Fresh snow has an albedo of about 0.86, meaning it reflects about 86% of the sunlight that hits it. However, when aerosols like black carbon (Fig. 5) and ash from volcanoes and wildfires (Figs. 6, 7, 8 & 9) falls on snow, the albedo declines, sometimes dramatically. Dark ice and snow absorbs a much higher percentage of incoming sunlight, warming the surface faster, which hastens melting.
“It will be one of the factors that is accelerating the demise of glaciers in New Zealand overall.” – Prof. Andrew Mackintosh, Monash University
Without ozone in the upper atmosphere (stratosphere), the DNA of plants and animals would be so damaged that life on the surface of the Earth would be unable to exist. Unfortunately, in spite of an international agreement to stop using ozone-depleting gasses, the hole in the ozone layer over the Arctic grew to a record size in 2020.
Global Warming Potential (GWP):
Is the heat absorbed by any greenhouse gas in the atmosphere, as a multiple of the heat that would be absorbed by the same mass of carbon dioxide (CO2). This is sometimes written as eCO2 or e-CO2.
Is warming at more than twice the average rate of the rest of the globe—a phenomenon known as Arctic amplification—and it is losing sea ice at a staggering pace.
The Albedo Effect:
Clean ice and snow have a very high albedo, that is, they reflect up to 90% of solar radiation back into space. The ocean is much darker, so it has a very low albedo, reflecting only about 6% of the incoming solar radiation and absorbing the other 94%, warming it much faster than the snow and ice (Fig. 10). This feedback effect then leads to more warming, then more melting, and so on.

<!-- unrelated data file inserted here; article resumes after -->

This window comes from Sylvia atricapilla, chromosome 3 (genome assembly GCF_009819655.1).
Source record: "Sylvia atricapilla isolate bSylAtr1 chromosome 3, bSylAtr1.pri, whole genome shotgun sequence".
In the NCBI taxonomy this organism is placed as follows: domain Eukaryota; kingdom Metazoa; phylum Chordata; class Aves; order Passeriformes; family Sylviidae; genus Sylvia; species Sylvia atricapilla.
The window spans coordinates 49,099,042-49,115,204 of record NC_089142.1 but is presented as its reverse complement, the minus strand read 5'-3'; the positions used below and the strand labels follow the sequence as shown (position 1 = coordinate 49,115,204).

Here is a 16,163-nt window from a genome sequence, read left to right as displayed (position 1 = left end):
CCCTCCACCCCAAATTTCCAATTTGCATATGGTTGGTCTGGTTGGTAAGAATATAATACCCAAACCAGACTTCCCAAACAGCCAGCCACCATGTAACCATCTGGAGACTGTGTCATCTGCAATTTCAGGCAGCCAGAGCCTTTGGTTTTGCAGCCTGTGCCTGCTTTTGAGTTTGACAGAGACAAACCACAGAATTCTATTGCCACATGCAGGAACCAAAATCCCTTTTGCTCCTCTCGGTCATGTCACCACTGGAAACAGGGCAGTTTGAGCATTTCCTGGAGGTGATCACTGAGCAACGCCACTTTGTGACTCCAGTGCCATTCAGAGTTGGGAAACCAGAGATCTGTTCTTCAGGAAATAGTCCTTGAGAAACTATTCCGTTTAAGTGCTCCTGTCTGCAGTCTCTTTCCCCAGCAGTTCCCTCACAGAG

References and further reading
- Ministry for the Environment: New Zealand’s Greenhouse Gas Inventory 1990–2017 Vol 1; Chapters 1-15
- Ministry for the Environment: New Zealand’s Greenhouse Gas Inventory 1990–2017: graphic
- Ministry for the Environment: 2019 Measuring Emissions: A Guide for Organisations
- Ministry for the Environment: 2019 Measuring Emissions: A Guide for Organisations. 2019 Summary of Emission Factors
- Ministry for the Environment: New Zealand’s Greenhouse Gas Inventory
- NOAA: Global Monitoring Laboratory Earth System Research Laboratories
- UCAR Center for Science Education: The troposhere
- 2020 Polvani et al; Substantial twentieth-century Arctic warming caused by ozone-depleting substances Nature Climate Change 10, 130-133
- 2020 WMO (World Meteorological Organization): Arctic ozone depletion reached record level
- 2019 IPCC: Refinement to the 2006 IPCC Guidelines for National Greenhouse Gas Inventories
- 2019: The Guardian New Zealand glaciers turn brown from Australian bushfires’ smoke, ash and dust
- 2018 IPCC: Chapter 4, Atmospheric Chemistry and Greenhouse Gases
- 2018: Davy & Trompetter; Black Carbon on New Zealand, GNS Report 2017-122
- 2018: Climate and Clean Air Coalition: Annual Science Update – Black Carbon Briefing Report
- 2013 IPPC: Chapter 8: Anthropogenic and Natural Radiative Forcing in: Climate Change 2013: The Physical Science Basis. Contribution of Working Group I to the Fifth Assessment Report of the Intergovernmental Panel on Climate Change